If the freedom of speech is taken away then dumb and silent we may be led, like sheep to the slaughter.

- George Washington

Thursday, 11 August 2011

Mid-Range Touring, Part 2

This is the second part of Endemoniada_88's trip report of his summer excursion to forrin parts in the company of some like-minded individuals. Part The First, describing the preparations and the first day from home to Dijon can be read here. Now read on ...

4: Day 2, Dijon to Bologna



It started well enough, even though it's a 500-mile day. We get off the toll roads for a bit of a scenic detour as far as Geneva, only to find ourselves unexpectedly single-tracking it through the Haut-Jura national park. Very pretty, but very slow going and not quite the N-road we'd envisaged.



Heading towards Geneva

Well behind schedule, we drop into Geneva at about 14:00, and find it is one massive, gridlocked car-park. Filtering is almost impossible, except for where the tramlines run – and that opens up all sorts of possibilities for being collected heavily from behind by a large, fast and almost silent tram. It's a good hour before we get out the other side and have a chance to open it up on the A40, finally getting to the Mont Blanc tunnel at about 16:00.

We went through that last year in freezing rain and the ambient warmth of the 7-mile tunnel was most welcome then. It certainly isn't now, nor is the 25 euro charge for passage. It's still a fascinating ride, though: the speed and spacing rules mean you're alone but for distant lights, in a rush of orange and blue neon for what seems like forever. Then, bursting back into the light, there's a fast and twisty downhill to Aosta for variety before getting back to motorway miles. The downside – it's almost exactly the half way point between Dijon and Bologna.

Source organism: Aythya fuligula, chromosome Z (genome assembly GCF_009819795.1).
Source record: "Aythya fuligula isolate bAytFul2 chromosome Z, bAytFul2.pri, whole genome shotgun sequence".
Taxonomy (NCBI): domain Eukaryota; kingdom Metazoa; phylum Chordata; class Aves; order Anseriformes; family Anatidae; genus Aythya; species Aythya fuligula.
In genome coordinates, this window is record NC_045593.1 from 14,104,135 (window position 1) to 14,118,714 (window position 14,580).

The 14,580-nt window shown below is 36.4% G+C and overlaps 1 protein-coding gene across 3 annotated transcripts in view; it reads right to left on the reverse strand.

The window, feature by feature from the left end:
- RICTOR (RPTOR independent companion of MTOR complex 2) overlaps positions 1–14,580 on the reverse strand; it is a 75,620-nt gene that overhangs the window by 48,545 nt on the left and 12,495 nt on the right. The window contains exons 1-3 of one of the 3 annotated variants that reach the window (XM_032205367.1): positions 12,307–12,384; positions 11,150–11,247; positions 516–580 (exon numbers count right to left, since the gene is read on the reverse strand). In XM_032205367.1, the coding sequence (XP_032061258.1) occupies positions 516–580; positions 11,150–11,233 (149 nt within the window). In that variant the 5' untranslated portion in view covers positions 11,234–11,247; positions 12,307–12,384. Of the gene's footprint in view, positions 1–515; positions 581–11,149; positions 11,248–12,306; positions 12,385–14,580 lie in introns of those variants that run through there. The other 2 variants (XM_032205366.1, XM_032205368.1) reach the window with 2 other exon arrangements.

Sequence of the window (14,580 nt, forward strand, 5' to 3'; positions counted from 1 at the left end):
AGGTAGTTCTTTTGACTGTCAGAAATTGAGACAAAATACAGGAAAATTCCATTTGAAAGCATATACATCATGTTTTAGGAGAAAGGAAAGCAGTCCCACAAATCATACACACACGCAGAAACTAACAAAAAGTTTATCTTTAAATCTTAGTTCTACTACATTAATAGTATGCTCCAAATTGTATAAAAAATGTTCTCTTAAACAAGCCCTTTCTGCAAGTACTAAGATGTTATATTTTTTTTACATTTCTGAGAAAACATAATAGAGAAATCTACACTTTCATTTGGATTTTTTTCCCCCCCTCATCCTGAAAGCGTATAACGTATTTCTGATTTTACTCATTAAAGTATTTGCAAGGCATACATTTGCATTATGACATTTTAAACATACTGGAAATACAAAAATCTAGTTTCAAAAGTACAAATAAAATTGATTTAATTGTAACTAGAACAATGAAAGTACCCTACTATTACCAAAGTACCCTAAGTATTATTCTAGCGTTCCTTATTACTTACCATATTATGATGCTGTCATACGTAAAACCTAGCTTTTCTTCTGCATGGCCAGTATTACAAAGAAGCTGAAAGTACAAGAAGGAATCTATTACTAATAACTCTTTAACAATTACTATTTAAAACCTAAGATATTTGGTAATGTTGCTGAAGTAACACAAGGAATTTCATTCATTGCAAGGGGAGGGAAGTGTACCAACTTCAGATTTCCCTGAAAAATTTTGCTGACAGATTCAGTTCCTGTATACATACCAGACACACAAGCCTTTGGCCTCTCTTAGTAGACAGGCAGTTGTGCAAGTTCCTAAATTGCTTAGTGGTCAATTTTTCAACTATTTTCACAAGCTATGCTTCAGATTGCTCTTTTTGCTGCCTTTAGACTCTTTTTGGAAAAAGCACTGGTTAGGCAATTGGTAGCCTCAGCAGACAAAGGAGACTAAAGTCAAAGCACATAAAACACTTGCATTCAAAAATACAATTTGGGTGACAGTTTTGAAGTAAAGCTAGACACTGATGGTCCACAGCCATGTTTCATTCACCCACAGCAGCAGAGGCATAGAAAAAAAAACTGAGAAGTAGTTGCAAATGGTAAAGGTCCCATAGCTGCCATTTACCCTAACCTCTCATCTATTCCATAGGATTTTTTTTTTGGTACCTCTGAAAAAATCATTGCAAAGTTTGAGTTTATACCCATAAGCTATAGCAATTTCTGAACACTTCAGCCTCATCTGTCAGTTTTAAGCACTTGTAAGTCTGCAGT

Mont Blanc Tunnel

Still, we don't think 250 miles will be too bad as we crack on towards Milan.

And then it rains. If rain is a word that does it justice. There was simply a solid wall of water drawn across the road. We enter it at 90, and immediately go blind. We're still blind at walking pace, taking shelter under a motorway bridge where the water has already pooled to top-of-boot height. All around us, traffic stops. All of it. The lucky ones have shelter like us for when the hail starts, hard enough to put dents in bodywork. I can't even smoke: my cigarettes disintegrate in seconds. It eases up after half an hour or so, to merely a downpour, and we push on...

...into the biggest set of roadworks imaginable. Tens of miles of three and four lanes of stopped traffic, eventually feeding into a contraflow. We gradually get separated in the filtering and, after a camper van deliberately blocks me in for almost ten minutes, I lose sight of everyone. Chasing as best I could at something like walking pace, I notice the local bikes take to the hard shoulder, so I do likewise. It helps pick the pace up, until the contraflow kicks in. The skies darken. It starts to rain again. My clutch starts snatching and the engine fan runs constantly, but there is very little forward motion to be had in exchange. And to cap it, my petrol gauge starts flashing. 40 miles later, running on fumes and slipstreaming a truck through the scrag end of the roadworks at precisely 56 mph, I spot a Services sign. 38km away. My heart sinks. Thankfully, it misses the one just 2km down the road that I manage to coast into with a silent prayer of thanks to some non-denominational deity.